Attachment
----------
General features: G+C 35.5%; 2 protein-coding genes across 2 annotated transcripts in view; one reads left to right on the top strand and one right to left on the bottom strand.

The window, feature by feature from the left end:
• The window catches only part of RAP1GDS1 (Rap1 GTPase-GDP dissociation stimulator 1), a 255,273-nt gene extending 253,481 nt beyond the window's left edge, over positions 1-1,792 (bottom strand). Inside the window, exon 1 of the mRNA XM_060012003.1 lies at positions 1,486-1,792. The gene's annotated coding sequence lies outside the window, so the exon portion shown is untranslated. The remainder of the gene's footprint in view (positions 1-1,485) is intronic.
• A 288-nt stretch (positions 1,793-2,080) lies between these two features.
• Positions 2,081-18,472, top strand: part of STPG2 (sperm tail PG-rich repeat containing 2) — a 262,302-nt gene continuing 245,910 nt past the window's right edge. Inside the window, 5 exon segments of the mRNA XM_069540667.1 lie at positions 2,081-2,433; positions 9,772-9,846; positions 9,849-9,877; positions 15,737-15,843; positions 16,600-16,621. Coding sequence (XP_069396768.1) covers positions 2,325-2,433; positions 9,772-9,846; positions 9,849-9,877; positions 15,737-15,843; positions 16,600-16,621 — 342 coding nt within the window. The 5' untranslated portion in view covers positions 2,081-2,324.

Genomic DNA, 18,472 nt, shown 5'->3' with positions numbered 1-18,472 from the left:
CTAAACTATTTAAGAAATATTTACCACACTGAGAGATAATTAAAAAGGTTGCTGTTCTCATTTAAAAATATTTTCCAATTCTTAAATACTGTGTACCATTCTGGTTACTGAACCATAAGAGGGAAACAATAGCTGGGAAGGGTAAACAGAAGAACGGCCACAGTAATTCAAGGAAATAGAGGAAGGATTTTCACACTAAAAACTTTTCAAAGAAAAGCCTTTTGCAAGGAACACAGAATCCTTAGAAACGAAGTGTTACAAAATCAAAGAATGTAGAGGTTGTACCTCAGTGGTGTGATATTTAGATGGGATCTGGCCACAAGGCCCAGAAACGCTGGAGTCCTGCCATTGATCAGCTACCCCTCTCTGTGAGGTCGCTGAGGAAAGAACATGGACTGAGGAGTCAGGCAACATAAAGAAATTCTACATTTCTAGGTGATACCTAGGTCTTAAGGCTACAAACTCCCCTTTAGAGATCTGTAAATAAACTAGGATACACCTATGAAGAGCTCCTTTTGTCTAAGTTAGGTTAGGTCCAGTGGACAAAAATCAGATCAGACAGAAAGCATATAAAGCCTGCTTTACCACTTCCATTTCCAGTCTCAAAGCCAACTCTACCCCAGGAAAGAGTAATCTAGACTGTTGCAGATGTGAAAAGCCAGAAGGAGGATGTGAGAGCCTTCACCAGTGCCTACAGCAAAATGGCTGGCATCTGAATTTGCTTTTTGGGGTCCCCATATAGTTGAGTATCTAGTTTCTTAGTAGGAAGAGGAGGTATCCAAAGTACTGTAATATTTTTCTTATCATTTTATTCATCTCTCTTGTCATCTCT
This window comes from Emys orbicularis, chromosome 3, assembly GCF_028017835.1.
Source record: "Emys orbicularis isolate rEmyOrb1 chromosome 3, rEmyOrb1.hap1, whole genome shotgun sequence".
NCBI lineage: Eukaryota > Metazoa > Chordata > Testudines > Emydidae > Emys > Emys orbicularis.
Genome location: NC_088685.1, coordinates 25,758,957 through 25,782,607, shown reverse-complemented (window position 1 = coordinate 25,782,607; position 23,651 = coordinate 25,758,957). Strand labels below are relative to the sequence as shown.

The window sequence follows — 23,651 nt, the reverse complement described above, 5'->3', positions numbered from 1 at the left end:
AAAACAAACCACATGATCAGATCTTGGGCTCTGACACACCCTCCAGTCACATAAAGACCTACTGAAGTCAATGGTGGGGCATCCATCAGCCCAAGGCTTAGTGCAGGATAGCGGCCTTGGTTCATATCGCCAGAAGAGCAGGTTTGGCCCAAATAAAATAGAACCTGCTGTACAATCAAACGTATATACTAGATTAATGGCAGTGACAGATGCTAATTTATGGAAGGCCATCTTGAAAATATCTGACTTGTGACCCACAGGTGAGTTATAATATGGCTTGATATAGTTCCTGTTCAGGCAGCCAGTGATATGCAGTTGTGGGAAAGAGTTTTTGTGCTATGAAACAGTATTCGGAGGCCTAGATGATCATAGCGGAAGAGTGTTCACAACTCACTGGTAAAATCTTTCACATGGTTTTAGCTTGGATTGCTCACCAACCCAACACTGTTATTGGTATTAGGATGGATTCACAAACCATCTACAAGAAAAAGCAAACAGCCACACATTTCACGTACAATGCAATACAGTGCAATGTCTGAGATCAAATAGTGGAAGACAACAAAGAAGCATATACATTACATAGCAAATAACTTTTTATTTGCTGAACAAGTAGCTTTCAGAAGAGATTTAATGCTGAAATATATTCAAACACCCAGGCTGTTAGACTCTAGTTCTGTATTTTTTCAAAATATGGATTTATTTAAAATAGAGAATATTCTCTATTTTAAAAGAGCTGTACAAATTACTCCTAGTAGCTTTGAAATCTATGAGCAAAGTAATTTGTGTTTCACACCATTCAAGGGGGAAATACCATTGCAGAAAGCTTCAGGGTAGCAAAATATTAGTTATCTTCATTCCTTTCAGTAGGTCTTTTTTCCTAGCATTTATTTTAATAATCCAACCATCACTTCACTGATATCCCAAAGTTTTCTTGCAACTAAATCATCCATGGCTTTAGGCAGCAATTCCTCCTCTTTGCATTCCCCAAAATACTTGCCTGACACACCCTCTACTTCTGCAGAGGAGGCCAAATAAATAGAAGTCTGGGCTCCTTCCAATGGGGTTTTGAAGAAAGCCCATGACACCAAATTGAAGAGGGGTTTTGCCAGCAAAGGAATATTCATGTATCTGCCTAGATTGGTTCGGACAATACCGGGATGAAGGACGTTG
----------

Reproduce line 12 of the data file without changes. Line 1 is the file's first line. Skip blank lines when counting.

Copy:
The window sequence follows — 23,651 nt, the reverse complement described above, 5'->3', positions numbered from 1 at the left end: